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Standoff in Egypt

Last night, the Egyptian president wrote this on his official Twitter account:

    “President Mohamed Morsi asserts his grasp on constitutional legitimacy and rejects any attempt to deviate from it, and calls on the armed forces to withdraw their warning and refuses to be dicatated to internally or externally.”

The warning referred to was an ultimatum to President Morsi that if he and opposition forces were unable to reach a negotiated settlement by 3:00 p.m. Egyptian time today — a deadline that has already lapsed as I write this — they would step in and impose their own “political road map” for Egypt, including the forced resignation of the president, the installation of the head of the Supreme Court as interim president, an interim government of civilian technocrats, suspension of the constitution until it is rewritten, and new elections for the presidency and parliament within nine months to a year.

In response to Morsi’s refusal of their ultimatum, the armed forces today posted a message entitled “Final Hours” to their Facebook page:

    “We swear to God that we will sacrifice even our blood for Egypt and its people, to defend them against any terrorist, radical or fool.”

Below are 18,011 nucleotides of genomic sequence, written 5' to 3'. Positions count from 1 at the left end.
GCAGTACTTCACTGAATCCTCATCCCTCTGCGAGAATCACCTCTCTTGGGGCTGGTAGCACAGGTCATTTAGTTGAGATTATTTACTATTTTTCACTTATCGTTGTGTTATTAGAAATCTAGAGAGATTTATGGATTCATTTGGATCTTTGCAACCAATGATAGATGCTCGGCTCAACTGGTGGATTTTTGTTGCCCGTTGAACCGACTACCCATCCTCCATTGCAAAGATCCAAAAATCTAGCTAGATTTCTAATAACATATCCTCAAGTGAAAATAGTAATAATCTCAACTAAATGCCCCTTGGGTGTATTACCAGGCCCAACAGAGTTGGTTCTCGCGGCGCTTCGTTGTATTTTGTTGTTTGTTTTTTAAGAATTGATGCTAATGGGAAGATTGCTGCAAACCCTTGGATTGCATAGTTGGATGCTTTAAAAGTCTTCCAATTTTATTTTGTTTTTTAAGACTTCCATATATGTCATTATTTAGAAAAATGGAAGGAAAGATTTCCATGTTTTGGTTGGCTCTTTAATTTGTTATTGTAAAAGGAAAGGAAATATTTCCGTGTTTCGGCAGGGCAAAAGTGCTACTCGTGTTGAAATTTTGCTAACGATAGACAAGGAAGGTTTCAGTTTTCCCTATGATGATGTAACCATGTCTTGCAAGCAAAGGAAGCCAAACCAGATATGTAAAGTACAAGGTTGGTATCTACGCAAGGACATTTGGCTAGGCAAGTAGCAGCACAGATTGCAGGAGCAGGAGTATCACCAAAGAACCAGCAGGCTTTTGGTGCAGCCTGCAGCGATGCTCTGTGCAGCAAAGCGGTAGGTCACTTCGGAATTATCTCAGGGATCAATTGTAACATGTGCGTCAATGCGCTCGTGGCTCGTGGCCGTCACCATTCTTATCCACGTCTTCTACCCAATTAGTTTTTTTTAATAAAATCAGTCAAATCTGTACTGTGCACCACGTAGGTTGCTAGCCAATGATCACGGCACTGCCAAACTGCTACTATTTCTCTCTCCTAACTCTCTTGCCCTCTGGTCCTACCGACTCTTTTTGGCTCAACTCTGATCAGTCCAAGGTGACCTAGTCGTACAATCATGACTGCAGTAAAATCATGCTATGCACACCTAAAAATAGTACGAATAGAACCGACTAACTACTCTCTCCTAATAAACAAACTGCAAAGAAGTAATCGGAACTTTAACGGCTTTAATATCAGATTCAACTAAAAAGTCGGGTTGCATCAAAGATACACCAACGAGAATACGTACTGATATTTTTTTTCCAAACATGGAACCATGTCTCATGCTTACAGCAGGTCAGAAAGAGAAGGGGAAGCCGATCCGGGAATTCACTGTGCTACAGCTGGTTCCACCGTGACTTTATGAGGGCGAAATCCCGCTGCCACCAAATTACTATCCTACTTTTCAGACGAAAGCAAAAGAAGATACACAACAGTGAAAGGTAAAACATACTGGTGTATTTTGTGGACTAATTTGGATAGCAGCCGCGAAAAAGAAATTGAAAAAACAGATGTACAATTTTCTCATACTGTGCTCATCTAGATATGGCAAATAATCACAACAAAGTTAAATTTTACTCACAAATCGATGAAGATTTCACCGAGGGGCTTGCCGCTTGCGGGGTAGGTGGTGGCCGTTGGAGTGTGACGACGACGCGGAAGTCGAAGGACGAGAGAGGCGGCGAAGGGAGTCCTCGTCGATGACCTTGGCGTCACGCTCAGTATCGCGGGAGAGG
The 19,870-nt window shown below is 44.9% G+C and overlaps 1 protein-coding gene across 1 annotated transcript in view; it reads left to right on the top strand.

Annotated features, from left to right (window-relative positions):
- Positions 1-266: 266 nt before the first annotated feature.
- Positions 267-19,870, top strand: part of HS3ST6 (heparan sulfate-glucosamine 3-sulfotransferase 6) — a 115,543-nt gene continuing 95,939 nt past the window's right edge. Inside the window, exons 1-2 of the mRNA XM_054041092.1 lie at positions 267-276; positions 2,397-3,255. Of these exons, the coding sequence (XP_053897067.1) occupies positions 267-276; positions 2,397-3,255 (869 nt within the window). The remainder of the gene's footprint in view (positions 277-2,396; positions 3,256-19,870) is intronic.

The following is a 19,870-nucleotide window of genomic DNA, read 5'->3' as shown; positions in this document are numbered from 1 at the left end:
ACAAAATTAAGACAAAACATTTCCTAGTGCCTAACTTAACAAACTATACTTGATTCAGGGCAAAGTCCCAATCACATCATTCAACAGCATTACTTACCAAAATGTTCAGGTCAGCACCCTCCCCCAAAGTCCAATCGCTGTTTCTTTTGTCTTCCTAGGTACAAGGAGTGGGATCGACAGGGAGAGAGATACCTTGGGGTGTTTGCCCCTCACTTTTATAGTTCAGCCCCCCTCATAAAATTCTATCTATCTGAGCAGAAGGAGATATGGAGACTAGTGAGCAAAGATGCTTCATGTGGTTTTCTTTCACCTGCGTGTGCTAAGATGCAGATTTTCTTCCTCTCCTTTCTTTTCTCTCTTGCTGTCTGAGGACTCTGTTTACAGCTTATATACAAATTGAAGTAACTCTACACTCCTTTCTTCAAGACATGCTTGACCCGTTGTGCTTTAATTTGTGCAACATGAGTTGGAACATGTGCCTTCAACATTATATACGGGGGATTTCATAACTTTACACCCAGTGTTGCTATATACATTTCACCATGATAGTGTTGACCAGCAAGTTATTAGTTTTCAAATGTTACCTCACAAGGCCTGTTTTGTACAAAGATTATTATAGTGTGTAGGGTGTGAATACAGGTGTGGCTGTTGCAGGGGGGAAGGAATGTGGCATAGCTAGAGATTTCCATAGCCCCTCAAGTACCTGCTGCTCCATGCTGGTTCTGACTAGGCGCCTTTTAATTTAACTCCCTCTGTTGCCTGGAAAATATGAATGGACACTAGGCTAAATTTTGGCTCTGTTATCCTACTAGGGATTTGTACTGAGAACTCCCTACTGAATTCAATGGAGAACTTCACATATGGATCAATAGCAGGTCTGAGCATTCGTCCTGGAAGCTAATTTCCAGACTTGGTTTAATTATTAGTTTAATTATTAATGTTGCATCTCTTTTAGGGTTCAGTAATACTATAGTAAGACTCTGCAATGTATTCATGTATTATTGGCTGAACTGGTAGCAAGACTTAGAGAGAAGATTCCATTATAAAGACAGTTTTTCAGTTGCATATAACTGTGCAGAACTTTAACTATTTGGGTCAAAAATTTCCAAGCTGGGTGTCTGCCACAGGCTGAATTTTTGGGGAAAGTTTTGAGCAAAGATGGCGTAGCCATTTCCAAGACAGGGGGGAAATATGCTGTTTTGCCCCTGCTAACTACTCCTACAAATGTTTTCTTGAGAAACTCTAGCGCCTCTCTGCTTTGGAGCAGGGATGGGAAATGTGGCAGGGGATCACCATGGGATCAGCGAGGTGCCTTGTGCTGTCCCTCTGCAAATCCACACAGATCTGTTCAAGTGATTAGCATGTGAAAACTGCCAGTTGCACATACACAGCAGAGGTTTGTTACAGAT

The message went on to quote the military’s top officer, General Abdul Fattah el-Sisi, as saying, “It is more honorable for us to die than to have the people of Egypt terrorized or threatened.”

Can this story possibly have a happy ending? If your goal is simply to get the Islamists out of power, perhaps it will. Reports are that top leaders of the Muslim Brotherhood are already being placed under house arrest. But if your idea of democracy is broad, inclusive government representing all sectors of society, validated at the ballot box, resulting in negotiated solutions in which principled opponents can preserve their mutual respect, this isn’t looking so good.


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